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You’re fully vaccinated? The CDC says you can now have friends and family over for dinner.

The guidelines still urge caution around meeting up with unvaccinated people at high risk for severe disease. But the new rules are a big step toward normalcy.

Two people embrace as they walk out of a priority Covid-19 vaccination program for older adults at a Puerto Rico National Guard vaccination center, in San Juan, Puerto Rico, on February 8, 2021.
Ricardo Arduengo/AFP/Getty Images

You’ve been fully vaccinated: two doses of the Moderna or Pfizer vaccine, or the single-dose Johnson & Johnson vaccine, plus several weeks for your immune system to fully respond. Now what can you do?

New guidelines from the Centers for Disease Control and Prevention published Monday, March 8, offer good news: You can see your family or have other vaccinated friends over, indoors, without a mask (with a caveat).

“If you’ve been fully vaccinated,” the new guidelines read:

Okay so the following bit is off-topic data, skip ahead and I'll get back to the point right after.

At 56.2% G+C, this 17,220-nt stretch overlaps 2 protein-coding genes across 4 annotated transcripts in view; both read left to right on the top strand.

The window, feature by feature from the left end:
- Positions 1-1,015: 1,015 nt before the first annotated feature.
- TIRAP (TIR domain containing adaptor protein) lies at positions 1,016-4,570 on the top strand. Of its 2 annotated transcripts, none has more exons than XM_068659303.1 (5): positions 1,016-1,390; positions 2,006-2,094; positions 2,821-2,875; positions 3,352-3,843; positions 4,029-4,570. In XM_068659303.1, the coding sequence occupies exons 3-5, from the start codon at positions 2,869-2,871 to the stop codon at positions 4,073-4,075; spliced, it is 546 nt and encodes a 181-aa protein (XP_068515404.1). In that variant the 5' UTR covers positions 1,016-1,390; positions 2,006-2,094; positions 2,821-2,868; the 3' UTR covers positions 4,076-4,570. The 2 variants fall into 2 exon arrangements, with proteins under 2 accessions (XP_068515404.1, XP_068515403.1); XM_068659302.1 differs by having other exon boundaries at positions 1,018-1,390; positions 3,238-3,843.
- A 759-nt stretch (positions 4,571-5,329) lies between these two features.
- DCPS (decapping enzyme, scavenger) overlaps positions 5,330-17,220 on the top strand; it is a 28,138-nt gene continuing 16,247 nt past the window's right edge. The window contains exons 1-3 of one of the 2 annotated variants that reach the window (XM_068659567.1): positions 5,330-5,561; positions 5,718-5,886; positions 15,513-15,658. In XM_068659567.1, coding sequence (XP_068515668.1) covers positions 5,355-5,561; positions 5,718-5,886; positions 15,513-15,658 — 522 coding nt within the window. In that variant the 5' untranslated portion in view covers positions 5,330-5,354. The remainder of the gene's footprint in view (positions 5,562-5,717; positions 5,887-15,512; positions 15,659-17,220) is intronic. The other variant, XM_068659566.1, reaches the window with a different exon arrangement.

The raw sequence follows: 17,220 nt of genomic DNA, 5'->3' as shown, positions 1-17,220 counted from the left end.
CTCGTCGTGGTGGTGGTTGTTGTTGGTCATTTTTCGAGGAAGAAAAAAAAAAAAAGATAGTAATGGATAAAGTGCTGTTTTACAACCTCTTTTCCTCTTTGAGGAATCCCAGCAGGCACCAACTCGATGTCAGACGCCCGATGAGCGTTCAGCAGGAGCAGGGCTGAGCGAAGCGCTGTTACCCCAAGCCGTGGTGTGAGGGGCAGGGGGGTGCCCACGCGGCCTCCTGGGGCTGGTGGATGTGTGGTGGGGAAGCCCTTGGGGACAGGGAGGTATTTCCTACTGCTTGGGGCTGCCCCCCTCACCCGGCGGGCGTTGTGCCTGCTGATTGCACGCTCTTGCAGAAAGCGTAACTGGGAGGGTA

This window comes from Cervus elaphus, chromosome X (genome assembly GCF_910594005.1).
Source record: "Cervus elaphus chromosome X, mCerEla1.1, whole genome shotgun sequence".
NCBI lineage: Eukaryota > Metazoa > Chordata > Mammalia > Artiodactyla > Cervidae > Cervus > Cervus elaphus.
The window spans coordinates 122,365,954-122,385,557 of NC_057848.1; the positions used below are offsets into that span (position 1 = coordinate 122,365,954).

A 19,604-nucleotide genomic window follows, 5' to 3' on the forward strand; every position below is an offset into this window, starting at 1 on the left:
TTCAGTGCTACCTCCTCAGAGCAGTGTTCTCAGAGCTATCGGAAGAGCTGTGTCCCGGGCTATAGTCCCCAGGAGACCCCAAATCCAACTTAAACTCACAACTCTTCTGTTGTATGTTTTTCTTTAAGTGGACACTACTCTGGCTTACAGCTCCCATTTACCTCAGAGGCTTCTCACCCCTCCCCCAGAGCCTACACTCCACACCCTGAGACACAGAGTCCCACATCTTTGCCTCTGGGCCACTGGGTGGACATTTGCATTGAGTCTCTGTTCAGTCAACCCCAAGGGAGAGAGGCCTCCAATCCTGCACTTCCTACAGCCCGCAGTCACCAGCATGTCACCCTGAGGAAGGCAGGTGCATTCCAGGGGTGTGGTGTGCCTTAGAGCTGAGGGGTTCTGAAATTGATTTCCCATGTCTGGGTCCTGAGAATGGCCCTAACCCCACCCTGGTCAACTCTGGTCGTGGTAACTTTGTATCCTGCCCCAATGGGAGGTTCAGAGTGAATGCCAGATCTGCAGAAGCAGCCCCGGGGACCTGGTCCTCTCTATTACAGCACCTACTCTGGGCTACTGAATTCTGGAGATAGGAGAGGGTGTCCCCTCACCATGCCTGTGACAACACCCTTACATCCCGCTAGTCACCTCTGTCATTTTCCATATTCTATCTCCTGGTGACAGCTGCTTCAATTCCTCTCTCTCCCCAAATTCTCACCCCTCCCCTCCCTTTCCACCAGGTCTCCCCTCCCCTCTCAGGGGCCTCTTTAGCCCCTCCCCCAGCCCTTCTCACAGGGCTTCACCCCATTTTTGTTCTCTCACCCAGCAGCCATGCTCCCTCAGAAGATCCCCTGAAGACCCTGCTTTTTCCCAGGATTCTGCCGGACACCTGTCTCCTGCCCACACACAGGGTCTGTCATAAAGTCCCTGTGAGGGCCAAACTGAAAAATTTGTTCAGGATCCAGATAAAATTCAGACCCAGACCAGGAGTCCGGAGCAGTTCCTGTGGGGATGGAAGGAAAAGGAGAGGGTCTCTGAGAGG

You can gather indoors with fully vaccinated people without wearing a mask.

You can gather indoors with unvaccinated people from one other household (for example, visiting with relatives who all live together) without masks, unless any of those people or anyone they live with has an increased risk for severe illness from COVID-19.

In other words, if you want to have other fully vaccinated friends over for dinner, the CDC says that you should go ahead. The reduced risk of infection and transmission on both sides (yours and theirs) makes this a basically safe activity.

If you want to gather indoors with relatives or friends who aren’t fully vaccinated, that also poses much lower risk now that you’re vaccinated — so you can do it. But the risk is not as low as when everyone is vaccinated, so you shouldn’t do it if anyone at increased risk of severe Covid-19 might be affected (including high-risk people who live with those who want to gather). If you have elderly or immunocompromised loved ones who haven’t yet been vaccinated, you should get them vaccinated before you hang out. The CDC also still cautions people to delay travel outside of local areas.